Friday, July 25, 2014

Cartesian product (redux)

Cartesian product (redux)

In this blog post we looked at programs to compute Cartesian Products. One algorithm (given here in OCaml) if you recall is
let prod l r =
  let g acc a =
    let f acc x =
      (a, x) :: acc
    in List.fold_left f acc r
  in List.fold_left g [] l |> List.rev

In that earlier post I translated the above program into C++. This time I'm doing the same straightforward translation but using the Boost.MPL library to compute such products at compile time. It looks like this:

#include <boost/mpl/pair.hpp>
#include <boost/mpl/vector.hpp>
#include <boost/mpl/push_front.hpp>
#include <boost/mpl/fold.hpp>
#include <boost/mpl/reverse.hpp>
#include <boost/mpl/placeholders.hpp>

using namespace boost::mpl::placeholders;

template <class L, class R>
struct product
  struct g {
    template <class AccT, class A>
    struct apply {
       typedef typename boost::mpl::fold <
         R, AccT
        , boost::mpl::push_front<_1, boost::mpl::pair<A, _2> >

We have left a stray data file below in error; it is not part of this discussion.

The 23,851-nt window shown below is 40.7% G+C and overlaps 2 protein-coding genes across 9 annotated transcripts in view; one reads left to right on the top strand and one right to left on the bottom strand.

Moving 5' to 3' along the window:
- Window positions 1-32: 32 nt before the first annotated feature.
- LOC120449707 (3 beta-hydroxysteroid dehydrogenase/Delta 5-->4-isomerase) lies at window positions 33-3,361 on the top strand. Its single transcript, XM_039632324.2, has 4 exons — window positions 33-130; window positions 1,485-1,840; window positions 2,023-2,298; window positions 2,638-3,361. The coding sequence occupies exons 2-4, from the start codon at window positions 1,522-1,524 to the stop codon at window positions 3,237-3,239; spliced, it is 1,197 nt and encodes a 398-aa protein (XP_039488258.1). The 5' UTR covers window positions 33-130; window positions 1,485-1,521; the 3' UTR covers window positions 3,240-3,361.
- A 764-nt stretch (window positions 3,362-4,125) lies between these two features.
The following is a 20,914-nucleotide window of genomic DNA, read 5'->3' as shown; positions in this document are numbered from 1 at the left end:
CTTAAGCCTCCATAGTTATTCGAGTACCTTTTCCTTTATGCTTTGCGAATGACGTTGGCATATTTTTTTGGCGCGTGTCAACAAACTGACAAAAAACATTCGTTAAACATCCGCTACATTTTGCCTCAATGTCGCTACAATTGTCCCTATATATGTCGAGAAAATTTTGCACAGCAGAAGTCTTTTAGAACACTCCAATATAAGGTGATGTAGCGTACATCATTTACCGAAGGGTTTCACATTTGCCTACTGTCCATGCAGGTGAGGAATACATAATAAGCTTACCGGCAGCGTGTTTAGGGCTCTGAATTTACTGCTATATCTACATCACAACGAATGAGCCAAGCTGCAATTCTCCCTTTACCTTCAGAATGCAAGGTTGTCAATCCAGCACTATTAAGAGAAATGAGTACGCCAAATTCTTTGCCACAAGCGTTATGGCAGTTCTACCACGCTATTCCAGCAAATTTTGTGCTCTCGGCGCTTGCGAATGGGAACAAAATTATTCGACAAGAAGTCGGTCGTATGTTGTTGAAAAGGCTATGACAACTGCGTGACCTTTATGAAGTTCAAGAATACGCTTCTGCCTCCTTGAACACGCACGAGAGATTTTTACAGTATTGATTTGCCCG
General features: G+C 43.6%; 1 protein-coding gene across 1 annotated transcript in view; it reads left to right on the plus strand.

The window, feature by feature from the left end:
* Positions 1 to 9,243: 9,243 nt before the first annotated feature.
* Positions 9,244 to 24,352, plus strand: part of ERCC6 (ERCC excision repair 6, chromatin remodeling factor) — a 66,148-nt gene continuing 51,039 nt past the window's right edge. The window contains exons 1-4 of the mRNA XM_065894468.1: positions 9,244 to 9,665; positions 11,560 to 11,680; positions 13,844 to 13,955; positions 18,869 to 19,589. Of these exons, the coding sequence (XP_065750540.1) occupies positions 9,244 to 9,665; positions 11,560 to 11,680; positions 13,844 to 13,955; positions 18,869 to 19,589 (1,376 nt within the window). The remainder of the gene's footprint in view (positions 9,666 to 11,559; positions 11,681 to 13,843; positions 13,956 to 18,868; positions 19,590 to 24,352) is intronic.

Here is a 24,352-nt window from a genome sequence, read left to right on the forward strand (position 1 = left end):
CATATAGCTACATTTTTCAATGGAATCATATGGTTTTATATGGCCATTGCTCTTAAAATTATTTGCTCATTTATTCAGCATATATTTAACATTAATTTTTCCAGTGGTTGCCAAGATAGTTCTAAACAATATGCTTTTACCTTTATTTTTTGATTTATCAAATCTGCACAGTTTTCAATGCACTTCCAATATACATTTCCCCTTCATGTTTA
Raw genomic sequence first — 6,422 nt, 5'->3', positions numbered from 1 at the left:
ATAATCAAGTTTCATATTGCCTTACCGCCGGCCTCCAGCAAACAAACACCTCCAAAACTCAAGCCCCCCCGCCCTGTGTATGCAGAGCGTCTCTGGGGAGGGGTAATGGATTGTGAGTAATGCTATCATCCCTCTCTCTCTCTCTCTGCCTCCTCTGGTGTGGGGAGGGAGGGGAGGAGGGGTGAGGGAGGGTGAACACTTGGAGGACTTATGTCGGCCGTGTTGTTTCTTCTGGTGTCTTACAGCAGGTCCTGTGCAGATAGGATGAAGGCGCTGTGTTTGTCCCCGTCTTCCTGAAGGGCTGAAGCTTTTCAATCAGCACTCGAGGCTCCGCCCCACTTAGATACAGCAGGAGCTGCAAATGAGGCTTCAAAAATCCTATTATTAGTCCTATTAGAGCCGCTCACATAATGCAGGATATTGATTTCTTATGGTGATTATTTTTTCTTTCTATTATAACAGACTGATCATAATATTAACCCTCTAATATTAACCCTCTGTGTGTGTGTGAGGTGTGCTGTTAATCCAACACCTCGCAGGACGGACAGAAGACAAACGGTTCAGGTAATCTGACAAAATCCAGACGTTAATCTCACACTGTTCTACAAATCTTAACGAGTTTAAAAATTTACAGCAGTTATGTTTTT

>::type type;

  typedef typename boost::mpl::reverse <
    typename boost::mpl::fold <
                  L, boost::mpl::vector<>, g>::type>::type type;
The translation proceeds almost mechanically! Does it work though? You betcha! Here's a test we can convince ourselves with:
#include <boost/mpl/equal.hpp>
#include <boost/mpl/for_each.hpp>
#include <boost/mpl/int.hpp>

#include <iostream>

using namespace boost::mpl;

typedef vector<int_<1>, int_<2> > A;
typedef vector<int_<3>, int_<4>, int_<5> > B;
typedef product <A, B>::type result;

  , vector<
         pair<int_<1>, int_<3> >
       , pair<int_<1>, int_<4> >
       , pair<int_<1>, int_<5> >
       , pair<int_<2>, int_<3> >
       , pair<int_<2>, int_<4> >
       , pair<int_<2>, int_<5> >
  > ));

struct print_class_name {
    template <typename T>
    void operator()( T t ) const {
       std::cout << typeid(t).name() << " ";

int main ()

  return 0;
The takeaway is, learning yourself some functional programming is a great way to improve your template meta-programming fu! (That of course should come as no surprise... )